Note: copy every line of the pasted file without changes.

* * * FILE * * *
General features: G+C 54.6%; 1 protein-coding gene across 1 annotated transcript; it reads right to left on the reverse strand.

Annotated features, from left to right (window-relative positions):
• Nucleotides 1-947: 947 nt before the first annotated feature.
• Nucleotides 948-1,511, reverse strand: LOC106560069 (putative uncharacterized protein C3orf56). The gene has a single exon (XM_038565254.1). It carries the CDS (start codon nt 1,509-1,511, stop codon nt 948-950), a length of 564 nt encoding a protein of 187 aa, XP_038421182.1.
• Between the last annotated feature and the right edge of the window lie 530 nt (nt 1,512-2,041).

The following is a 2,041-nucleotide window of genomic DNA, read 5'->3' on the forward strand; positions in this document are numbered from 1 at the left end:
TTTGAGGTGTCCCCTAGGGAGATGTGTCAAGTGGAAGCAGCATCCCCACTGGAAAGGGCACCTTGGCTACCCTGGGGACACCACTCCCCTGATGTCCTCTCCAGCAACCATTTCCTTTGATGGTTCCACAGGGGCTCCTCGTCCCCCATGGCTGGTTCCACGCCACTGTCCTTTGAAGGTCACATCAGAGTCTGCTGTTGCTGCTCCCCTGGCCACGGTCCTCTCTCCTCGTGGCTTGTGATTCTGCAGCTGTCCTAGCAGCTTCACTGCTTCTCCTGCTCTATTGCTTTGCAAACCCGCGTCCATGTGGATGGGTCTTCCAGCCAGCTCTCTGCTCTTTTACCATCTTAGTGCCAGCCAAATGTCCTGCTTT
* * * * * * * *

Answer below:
General features: G+C 54.6%; 1 protein-coding gene across 1 annotated transcript; it reads right to left on the reverse strand.

Annotated features, from left to right (window-relative positions):
• Nucleotides 1-947: 947 nt before the first annotated feature.
• Nucleotides 948-1,511, reverse strand: LOC106560069 (putative uncharacterized protein C3orf56). The gene has a single exon (XM_038565254.1). It carries the CDS (start codon nt 1,509-1,511, stop codon nt 948-950), a length of 564 nt encoding a protein of 187 aa, XP_038421182.1.
• Between the last annotated feature and the right edge of the window lie 530 nt (nt 1,512-2,041).

The following is a 2,041-nucleotide window of genomic DNA, read 5'->3' on the forward strand; positions in this document are numbered from 1 at the left end:
TTTGAGGTGTCCCCTAGGGAGATGTGTCAAGTGGAAGCAGCATCCCCACTGGAAAGGGCACCTTGGCTACCCTGGGGACACCACTCCCCTGATGTCCTCTCCAGCAACCATTTCCTTTGATGGTTCCACAGGGGCTCCTCGTCCCCCATGGCTGGTTCCACGCCACTGTCCTTTGAAGGTCACATCAGAGTCTGCTGTTGCTGCTCCCCTGGCCACGGTCCTCTCTCCTCGTGGCTTGTGATTCTGCAGCTGTCCTAGCAGCTTCACTGCTTCTCCTGCTCTATTGCTTTGCAAACCCGCGTCCATGTGGATGGGTCTTCCAGCCAGCTCTCTGCTCTTTTACCATCTTAGTGCCAGCCAAATGTCCTGCTTT